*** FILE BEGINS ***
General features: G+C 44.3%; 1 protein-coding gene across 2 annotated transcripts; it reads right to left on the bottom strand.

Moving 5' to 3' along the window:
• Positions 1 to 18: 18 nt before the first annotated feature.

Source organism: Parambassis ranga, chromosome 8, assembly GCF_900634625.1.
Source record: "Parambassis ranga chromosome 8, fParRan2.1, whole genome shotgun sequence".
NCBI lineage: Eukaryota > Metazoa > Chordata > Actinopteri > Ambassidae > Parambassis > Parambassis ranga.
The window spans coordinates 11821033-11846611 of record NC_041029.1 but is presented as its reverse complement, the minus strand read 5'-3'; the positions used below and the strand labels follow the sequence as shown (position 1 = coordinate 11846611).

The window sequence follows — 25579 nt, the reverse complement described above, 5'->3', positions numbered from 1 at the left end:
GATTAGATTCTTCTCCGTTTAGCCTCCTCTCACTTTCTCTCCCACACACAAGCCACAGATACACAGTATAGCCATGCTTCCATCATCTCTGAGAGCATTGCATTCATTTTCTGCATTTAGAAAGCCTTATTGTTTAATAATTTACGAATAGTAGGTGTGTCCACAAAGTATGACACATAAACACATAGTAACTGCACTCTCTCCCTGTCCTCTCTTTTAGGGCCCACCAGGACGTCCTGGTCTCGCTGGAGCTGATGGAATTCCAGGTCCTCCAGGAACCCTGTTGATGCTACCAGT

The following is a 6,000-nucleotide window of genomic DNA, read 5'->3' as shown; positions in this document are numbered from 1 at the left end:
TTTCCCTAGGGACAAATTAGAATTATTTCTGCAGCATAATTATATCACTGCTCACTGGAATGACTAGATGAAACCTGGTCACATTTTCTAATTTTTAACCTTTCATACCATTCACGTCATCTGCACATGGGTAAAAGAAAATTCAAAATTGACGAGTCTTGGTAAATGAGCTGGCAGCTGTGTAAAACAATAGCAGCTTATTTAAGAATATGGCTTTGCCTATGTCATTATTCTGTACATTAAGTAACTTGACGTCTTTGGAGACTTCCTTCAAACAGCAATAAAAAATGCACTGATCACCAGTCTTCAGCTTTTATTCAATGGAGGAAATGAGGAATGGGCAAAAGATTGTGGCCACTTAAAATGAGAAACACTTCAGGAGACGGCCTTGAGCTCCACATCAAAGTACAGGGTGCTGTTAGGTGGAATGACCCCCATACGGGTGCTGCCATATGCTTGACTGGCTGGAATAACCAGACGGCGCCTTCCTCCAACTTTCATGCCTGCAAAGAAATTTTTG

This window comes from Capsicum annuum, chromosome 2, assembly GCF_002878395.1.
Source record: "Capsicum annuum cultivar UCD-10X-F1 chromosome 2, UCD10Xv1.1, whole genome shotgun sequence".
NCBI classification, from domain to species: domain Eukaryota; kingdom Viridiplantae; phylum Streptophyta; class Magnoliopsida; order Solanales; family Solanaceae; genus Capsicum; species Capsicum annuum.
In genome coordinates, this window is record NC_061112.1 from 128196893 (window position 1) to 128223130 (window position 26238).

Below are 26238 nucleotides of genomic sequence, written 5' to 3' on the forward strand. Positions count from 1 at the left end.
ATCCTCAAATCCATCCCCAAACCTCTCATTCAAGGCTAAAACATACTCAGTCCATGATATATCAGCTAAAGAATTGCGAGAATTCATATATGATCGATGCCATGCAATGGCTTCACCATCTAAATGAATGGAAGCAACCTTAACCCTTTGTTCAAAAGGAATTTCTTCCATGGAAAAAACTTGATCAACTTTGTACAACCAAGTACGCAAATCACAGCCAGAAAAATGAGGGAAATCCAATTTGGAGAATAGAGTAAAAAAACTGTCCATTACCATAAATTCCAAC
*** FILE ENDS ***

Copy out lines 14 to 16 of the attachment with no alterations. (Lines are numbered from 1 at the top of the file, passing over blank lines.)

NCBI classification, from domain to species: domain Eukaryota; kingdom Viridiplantae; phylum Streptophyta; class Magnoliopsida; order Solanales; family Solanaceae; genus Capsicum; species Capsicum annuum.
In genome coordinates, this window is record NC_061112.1 from 128196893 (window position 1) to 128223130 (window position 26238).

Below are 26238 nucleotides of genomic sequence, written 5' to 3' on the forward strand. Positions count from 1 at the left end.